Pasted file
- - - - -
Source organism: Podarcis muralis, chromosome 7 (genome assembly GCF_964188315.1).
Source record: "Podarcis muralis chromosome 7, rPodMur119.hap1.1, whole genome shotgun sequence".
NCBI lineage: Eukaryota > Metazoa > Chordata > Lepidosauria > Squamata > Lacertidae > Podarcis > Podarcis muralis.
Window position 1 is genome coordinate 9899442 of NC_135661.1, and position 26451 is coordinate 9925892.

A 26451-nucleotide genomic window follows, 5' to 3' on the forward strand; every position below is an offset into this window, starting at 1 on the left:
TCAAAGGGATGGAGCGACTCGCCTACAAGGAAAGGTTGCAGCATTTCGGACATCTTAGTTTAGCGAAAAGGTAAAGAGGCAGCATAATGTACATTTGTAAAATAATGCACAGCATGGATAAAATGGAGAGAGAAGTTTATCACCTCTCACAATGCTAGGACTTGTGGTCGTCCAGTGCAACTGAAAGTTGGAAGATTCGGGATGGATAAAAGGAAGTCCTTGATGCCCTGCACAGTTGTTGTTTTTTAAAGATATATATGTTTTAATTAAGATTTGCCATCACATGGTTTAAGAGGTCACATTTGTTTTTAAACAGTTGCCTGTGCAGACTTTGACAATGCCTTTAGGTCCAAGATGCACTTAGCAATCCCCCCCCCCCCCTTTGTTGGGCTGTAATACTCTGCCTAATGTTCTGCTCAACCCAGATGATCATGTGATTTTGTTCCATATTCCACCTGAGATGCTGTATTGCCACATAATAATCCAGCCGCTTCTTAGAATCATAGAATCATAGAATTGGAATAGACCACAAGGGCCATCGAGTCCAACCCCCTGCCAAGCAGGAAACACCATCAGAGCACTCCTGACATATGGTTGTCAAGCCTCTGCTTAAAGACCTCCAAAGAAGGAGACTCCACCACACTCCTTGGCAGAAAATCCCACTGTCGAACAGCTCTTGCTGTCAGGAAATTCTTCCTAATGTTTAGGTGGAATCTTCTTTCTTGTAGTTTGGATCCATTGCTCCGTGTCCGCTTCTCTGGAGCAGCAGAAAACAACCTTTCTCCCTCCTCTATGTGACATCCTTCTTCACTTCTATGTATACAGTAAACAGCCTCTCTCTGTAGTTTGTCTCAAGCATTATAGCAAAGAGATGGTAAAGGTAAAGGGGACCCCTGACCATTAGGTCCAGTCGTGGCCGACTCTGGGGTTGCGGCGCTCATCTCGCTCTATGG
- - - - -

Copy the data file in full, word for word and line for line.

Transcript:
Source organism: Podarcis muralis, chromosome 7 (genome assembly GCF_964188315.1).
Source record: "Podarcis muralis chromosome 7, rPodMur119.hap1.1, whole genome shotgun sequence".
NCBI lineage: Eukaryota > Metazoa > Chordata > Lepidosauria > Squamata > Lacertidae > Podarcis > Podarcis muralis.
Window position 1 is genome coordinate 9899442 of NC_135661.1, and position 26451 is coordinate 9925892.

A 26451-nucleotide genomic window follows, 5' to 3' on the forward strand; every position below is an offset into this window, starting at 1 on the left:
TCAAAGGGATGGAGCGACTCGCCTACAAGGAAAGGTTGCAGCATTTCGGACATCTTAGTTTAGCGAAAAGGTAAAGAGGCAGCATAATGTACATTTGTAAAATAATGCACAGCATGGATAAAATGGAGAGAGAAGTTTATCACCTCTCACAATGCTAGGACTTGTGGTCGTCCAGTGCAACTGAAAGTTGGAAGATTCGGGATGGATAAAAGGAAGTCCTTGATGCCCTGCACAGTTGTTGTTTTTTAAAGATATATATGTTTTAATTAAGATTTGCCATCACATGGTTTAAGAGGTCACATTTGTTTTTAAACAGTTGCCTGTGCAGACTTTGACAATGCCTTTAGGTCCAAGATGCACTTAGCAATCCCCCCCCCCCCCTTTGTTGGGCTGTAATACTCTGCCTAATGTTCTGCTCAACCCAGATGATCATGTGATTTTGTTCCATATTCCACCTGAGATGCTGTATTGCCACATAATAATCCAGCCGCTTCTTAGAATCATAGAATCATAGAATTGGAATAGACCACAAGGGCCATCGAGTCCAACCCCCTGCCAAGCAGGAAACACCATCAGAGCACTCCTGACATATGGTTGTCAAGCCTCTGCTTAAAGACCTCCAAAGAAGGAGACTCCACCACACTCCTTGGCAGAAAATCCCACTGTCGAACAGCTCTTGCTGTCAGGAAATTCTTCCTAATGTTTAGGTGGAATCTTCTTTCTTGTAGTTTGGATCCATTGCTCCGTGTCCGCTTCTCTGGAGCAGCAGAAAACAACCTTTCTCCCTCCTCTATGTGACATCCTTCTTCACTTCTATGTATACAGTAAACAGCCTCTCTCTGTAGTTTGTCTCAAGCATTATAGCAAAGAGATGGTAAAGGTAAAGGGGACCCCTGACCATTAGGTCCAGTCGTGGCCGACTCTGGGGTTGCGGCGCTCATCTCGCTCTATGG